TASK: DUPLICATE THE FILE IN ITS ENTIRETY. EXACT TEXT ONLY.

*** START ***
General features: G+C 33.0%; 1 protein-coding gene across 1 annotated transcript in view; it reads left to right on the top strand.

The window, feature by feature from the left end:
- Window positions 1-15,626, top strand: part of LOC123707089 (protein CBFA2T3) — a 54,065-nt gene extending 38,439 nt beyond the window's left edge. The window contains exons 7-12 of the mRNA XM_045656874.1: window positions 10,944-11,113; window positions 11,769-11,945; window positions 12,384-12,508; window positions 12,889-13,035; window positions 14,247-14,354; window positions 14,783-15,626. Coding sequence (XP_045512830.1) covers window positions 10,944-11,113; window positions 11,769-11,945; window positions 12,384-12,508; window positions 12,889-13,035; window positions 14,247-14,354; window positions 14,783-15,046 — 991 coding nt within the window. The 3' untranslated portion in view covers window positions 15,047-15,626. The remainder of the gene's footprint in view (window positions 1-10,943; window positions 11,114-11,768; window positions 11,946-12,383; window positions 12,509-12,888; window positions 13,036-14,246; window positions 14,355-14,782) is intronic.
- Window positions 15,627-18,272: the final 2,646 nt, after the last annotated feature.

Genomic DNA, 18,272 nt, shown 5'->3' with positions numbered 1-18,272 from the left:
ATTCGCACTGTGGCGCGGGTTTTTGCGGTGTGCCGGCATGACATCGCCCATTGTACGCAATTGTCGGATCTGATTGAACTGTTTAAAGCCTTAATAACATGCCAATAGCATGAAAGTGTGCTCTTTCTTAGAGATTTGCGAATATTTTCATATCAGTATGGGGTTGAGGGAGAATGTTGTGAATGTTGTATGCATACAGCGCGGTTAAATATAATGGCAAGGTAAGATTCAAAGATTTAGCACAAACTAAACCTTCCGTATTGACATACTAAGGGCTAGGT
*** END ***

General features: G+C 33.0%; 1 protein-coding gene across 1 annotated transcript in view; it reads left to right on the top strand.

The window, feature by feature from the left end:
- Window positions 1-15,626, top strand: part of LOC123707089 (protein CBFA2T3) — a 54,065-nt gene extending 38,439 nt beyond the window's left edge. The window contains exons 7-12 of the mRNA XM_045656874.1: window positions 10,944-11,113; window positions 11,769-11,945; window positions 12,384-12,508; window positions 12,889-13,035; window positions 14,247-14,354; window positions 14,783-15,626. Coding sequence (XP_045512830.1) covers window positions 10,944-11,113; window positions 11,769-11,945; window positions 12,384-12,508; window positions 12,889-13,035; window positions 14,247-14,354; window positions 14,783-15,046 — 991 coding nt within the window. The 3' untranslated portion in view covers window positions 15,047-15,626. The remainder of the gene's footprint in view (window positions 1-10,943; window positions 11,114-11,768; window positions 11,946-12,383; window positions 12,509-12,888; window positions 13,036-14,246; window positions 14,355-14,782) is intronic.
- Window positions 15,627-18,272: the final 2,646 nt, after the last annotated feature.

Genomic DNA, 18,272 nt, shown 5'->3' with positions numbered 1-18,272 from the left:
ATTCGCACTGTGGCGCGGGTTTTTGCGGTGTGCCGGCATGACATCGCCCATTGTACGCAATTGTCGGATCTGATTGAACTGTTTAAAGCCTTAATAACATGCCAATAGCATGAAAGTGTGCTCTTTCTTAGAGATTTGCGAATATTTTCATATCAGTATGGGGTTGAGGGAGAATGTTGTGAATGTTGTATGCATACAGCGCGGTTAAATATAATGGCAAGGTAAGATTCAAAGATTTAGCACAAACTAAACCTTCCGTATTGACATACTAAGGGCTAGGT